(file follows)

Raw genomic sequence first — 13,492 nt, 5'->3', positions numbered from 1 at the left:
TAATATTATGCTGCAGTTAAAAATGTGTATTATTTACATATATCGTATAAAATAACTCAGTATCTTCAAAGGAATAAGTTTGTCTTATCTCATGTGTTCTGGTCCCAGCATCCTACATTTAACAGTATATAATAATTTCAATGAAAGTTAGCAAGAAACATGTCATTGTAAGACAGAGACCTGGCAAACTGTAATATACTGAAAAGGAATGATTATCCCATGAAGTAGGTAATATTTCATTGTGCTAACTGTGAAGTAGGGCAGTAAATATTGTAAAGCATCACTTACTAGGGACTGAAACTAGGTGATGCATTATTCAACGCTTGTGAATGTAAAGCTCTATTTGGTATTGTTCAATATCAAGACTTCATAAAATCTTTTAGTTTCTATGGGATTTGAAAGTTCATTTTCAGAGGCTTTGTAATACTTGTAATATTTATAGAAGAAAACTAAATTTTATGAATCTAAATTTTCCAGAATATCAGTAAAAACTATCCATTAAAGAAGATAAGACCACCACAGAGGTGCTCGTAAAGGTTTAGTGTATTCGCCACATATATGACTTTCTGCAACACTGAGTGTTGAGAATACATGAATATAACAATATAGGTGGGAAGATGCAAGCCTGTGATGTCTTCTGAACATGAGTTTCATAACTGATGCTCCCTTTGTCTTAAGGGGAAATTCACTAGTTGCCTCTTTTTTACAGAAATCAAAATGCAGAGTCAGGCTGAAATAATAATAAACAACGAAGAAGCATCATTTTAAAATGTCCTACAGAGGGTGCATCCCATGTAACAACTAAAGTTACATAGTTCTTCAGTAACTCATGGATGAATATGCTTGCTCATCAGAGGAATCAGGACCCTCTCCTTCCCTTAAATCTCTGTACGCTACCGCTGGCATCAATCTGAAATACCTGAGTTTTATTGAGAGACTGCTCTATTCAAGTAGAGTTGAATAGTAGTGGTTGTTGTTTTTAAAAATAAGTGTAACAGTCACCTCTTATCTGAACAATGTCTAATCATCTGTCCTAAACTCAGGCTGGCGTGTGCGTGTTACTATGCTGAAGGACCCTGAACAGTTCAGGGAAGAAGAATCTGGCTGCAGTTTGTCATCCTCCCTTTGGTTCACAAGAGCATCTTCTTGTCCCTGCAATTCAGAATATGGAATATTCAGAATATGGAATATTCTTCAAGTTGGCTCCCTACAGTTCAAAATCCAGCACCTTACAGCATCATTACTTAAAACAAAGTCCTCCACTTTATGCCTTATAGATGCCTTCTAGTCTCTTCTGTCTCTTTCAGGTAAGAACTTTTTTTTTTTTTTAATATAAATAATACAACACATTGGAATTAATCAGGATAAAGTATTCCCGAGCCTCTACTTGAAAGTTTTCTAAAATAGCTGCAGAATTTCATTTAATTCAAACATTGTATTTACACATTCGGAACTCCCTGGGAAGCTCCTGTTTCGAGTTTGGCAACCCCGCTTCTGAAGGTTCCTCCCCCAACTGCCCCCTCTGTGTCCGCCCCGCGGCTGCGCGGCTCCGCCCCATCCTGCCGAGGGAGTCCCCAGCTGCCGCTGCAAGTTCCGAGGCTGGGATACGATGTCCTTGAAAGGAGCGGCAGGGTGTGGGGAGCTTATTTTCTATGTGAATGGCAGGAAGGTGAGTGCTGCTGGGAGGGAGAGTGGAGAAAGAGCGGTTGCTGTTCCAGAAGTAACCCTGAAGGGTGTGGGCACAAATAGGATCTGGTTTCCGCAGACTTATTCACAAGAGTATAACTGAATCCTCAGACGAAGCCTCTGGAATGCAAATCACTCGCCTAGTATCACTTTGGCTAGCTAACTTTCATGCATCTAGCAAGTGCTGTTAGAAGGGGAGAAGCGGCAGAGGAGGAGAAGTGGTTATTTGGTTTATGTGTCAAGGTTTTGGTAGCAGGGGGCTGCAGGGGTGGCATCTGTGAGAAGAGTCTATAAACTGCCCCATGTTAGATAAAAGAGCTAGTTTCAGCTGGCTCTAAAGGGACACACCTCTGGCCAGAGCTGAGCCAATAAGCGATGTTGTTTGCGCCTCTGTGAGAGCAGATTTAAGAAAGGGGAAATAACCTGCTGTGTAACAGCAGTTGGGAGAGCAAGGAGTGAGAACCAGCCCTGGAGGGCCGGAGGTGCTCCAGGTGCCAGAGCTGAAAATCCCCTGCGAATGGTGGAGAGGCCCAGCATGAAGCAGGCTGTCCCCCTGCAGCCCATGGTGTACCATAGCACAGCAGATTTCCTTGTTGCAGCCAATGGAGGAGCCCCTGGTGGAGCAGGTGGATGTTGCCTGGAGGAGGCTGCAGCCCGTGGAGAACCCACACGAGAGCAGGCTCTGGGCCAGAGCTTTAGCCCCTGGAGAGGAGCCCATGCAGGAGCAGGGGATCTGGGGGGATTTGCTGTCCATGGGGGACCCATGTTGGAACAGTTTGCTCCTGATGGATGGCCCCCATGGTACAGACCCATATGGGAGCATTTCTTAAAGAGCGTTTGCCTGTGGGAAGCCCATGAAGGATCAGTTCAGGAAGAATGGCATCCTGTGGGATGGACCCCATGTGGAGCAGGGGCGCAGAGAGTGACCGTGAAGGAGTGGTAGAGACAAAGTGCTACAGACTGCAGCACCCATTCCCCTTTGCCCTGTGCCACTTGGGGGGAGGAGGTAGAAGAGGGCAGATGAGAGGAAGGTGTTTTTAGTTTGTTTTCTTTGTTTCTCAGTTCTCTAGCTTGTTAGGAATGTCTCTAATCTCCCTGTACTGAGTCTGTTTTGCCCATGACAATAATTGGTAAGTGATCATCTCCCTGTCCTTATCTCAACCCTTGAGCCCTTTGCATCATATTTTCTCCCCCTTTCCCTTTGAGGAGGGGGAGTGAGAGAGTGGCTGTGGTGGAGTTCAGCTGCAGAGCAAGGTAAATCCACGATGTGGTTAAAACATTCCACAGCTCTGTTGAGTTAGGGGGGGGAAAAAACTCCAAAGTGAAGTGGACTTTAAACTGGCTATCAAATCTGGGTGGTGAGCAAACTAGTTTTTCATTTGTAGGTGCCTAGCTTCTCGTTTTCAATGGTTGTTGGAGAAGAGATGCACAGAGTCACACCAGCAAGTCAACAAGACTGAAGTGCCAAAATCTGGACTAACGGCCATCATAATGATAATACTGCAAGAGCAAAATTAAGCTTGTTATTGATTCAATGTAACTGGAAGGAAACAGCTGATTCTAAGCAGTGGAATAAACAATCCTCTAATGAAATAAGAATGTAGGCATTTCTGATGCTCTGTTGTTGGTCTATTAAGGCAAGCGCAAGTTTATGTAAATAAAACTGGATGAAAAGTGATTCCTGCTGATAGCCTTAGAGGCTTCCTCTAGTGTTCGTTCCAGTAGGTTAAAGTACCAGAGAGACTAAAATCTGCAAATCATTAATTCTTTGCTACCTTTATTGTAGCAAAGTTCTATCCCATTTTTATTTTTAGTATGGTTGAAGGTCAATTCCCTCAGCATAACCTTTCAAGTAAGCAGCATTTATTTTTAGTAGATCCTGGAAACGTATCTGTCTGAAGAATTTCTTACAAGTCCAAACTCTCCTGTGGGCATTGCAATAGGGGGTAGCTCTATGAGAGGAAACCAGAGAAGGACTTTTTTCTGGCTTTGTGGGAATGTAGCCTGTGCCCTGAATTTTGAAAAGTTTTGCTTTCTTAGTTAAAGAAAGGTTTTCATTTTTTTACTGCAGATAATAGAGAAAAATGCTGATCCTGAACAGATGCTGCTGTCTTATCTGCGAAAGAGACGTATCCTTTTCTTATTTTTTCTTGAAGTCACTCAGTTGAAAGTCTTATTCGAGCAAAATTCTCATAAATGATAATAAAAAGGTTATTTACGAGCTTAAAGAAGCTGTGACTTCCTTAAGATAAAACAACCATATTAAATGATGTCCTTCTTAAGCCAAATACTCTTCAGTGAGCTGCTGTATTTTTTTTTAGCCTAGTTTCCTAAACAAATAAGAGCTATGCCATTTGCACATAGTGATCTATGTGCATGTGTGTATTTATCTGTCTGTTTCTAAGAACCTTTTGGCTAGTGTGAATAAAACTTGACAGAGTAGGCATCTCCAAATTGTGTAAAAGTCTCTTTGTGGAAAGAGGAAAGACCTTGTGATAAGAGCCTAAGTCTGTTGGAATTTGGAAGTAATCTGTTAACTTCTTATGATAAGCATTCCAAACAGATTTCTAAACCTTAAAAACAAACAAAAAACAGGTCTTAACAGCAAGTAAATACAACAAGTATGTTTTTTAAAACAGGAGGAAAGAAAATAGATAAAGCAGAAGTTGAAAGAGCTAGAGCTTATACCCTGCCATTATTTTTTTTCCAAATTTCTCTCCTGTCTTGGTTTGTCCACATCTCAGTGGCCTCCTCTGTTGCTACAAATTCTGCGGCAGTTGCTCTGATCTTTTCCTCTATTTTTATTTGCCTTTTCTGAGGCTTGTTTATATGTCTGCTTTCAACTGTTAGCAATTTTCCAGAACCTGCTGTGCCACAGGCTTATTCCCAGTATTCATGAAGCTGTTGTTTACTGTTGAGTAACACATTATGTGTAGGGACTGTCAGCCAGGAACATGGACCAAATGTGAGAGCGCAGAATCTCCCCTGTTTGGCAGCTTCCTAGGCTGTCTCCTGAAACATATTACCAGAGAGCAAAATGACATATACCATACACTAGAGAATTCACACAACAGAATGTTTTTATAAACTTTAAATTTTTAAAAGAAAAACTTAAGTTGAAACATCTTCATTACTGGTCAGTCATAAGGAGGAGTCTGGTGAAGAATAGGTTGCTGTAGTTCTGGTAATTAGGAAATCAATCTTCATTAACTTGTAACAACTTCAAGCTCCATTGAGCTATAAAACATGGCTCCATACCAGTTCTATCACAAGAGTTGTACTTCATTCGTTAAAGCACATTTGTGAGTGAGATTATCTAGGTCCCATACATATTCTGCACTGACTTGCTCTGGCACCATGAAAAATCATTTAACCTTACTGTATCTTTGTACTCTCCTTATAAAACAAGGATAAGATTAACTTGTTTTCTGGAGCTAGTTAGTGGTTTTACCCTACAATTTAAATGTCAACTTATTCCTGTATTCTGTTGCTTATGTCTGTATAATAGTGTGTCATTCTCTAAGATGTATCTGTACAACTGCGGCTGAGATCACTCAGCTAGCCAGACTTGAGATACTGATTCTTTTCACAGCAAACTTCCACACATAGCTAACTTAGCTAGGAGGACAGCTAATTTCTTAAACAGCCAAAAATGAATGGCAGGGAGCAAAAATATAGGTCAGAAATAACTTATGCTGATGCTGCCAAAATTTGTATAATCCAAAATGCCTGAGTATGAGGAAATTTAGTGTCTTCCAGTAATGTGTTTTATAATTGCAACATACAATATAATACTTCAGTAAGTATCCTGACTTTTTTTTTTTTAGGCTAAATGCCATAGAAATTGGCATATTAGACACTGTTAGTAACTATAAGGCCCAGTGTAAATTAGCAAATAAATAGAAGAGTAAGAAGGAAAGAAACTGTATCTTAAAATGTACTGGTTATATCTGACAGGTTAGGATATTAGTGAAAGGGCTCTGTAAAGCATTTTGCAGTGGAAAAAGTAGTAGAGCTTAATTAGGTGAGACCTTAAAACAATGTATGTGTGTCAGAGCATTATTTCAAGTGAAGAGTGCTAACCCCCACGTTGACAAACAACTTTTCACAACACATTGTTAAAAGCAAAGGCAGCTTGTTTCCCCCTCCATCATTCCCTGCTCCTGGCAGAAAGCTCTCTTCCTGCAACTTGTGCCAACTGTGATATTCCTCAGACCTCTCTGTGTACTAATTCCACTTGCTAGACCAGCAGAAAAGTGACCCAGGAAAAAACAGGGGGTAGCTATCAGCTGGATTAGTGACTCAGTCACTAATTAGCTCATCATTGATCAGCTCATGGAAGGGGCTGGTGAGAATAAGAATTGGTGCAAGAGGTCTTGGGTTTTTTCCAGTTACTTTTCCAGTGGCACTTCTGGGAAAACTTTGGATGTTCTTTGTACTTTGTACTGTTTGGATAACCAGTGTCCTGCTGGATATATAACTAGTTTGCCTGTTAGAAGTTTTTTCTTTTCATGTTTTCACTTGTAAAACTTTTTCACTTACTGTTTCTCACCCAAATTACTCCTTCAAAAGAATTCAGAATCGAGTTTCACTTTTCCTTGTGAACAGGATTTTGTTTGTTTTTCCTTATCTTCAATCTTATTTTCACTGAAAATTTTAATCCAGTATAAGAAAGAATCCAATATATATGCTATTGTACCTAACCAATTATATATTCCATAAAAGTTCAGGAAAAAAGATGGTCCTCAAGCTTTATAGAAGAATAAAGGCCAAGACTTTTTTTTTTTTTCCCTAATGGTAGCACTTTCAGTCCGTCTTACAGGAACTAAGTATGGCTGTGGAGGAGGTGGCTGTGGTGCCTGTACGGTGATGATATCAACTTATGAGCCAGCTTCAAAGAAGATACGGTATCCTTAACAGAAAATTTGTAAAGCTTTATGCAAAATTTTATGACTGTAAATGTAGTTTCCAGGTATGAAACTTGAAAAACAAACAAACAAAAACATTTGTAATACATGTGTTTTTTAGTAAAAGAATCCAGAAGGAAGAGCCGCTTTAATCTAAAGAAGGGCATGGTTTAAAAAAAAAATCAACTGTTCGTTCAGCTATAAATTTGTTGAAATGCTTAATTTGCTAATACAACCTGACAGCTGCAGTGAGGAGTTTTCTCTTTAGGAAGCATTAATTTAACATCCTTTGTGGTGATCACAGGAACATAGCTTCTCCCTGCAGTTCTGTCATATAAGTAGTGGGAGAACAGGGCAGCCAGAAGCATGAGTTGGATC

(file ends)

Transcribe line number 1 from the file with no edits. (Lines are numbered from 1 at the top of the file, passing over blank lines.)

Raw genomic sequence first — 13,492 nt, 5'->3', positions numbered from 1 at the left: